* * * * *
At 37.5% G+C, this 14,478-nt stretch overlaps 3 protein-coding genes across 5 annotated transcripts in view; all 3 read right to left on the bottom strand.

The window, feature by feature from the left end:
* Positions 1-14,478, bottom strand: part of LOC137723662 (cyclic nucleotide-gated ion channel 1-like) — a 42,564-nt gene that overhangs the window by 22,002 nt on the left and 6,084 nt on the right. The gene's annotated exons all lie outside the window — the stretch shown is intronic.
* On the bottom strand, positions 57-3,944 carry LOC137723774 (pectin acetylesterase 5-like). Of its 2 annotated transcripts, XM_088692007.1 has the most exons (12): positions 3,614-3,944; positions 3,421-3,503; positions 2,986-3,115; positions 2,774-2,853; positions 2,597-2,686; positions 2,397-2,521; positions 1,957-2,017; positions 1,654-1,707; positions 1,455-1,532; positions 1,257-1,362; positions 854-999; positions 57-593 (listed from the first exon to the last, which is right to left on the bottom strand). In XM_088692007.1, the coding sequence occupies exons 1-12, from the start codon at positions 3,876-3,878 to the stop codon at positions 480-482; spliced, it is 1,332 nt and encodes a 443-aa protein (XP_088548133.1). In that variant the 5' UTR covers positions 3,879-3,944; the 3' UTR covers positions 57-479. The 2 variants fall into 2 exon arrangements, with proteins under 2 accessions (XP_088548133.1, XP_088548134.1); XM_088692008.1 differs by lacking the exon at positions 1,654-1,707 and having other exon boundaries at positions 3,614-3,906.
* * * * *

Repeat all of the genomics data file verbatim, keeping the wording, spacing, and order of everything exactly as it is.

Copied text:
At 37.5% G+C, this 14,478-nt stretch overlaps 3 protein-coding genes across 5 annotated transcripts in view; all 3 read right to left on the bottom strand.

The window, feature by feature from the left end:
* Positions 1-14,478, bottom strand: part of LOC137723662 (cyclic nucleotide-gated ion channel 1-like) — a 42,564-nt gene that overhangs the window by 22,002 nt on the left and 6,084 nt on the right. The gene's annotated exons all lie outside the window — the stretch shown is intronic.
* On the bottom strand, positions 57-3,944 carry LOC137723774 (pectin acetylesterase 5-like). Of its 2 annotated transcripts, XM_088692007.1 has the most exons (12): positions 3,614-3,944; positions 3,421-3,503; positions 2,986-3,115; positions 2,774-2,853; positions 2,597-2,686; positions 2,397-2,521; positions 1,957-2,017; positions 1,654-1,707; positions 1,455-1,532; positions 1,257-1,362; positions 854-999; positions 57-593 (listed from the first exon to the last, which is right to left on the bottom strand). In XM_088692007.1, the coding sequence occupies exons 1-12, from the start codon at positions 3,876-3,878 to the stop codon at positions 480-482; spliced, it is 1,332 nt and encodes a 443-aa protein (XP_088548133.1). In that variant the 5' UTR covers positions 3,879-3,944; the 3' UTR covers positions 57-479. The 2 variants fall into 2 exon arrangements, with proteins under 2 accessions (XP_088548133.1, XP_088548134.1); XM_088692008.1 differs by lacking the exon at positions 1,654-1,707 and having other exon boundaries at positions 3,614-3,906.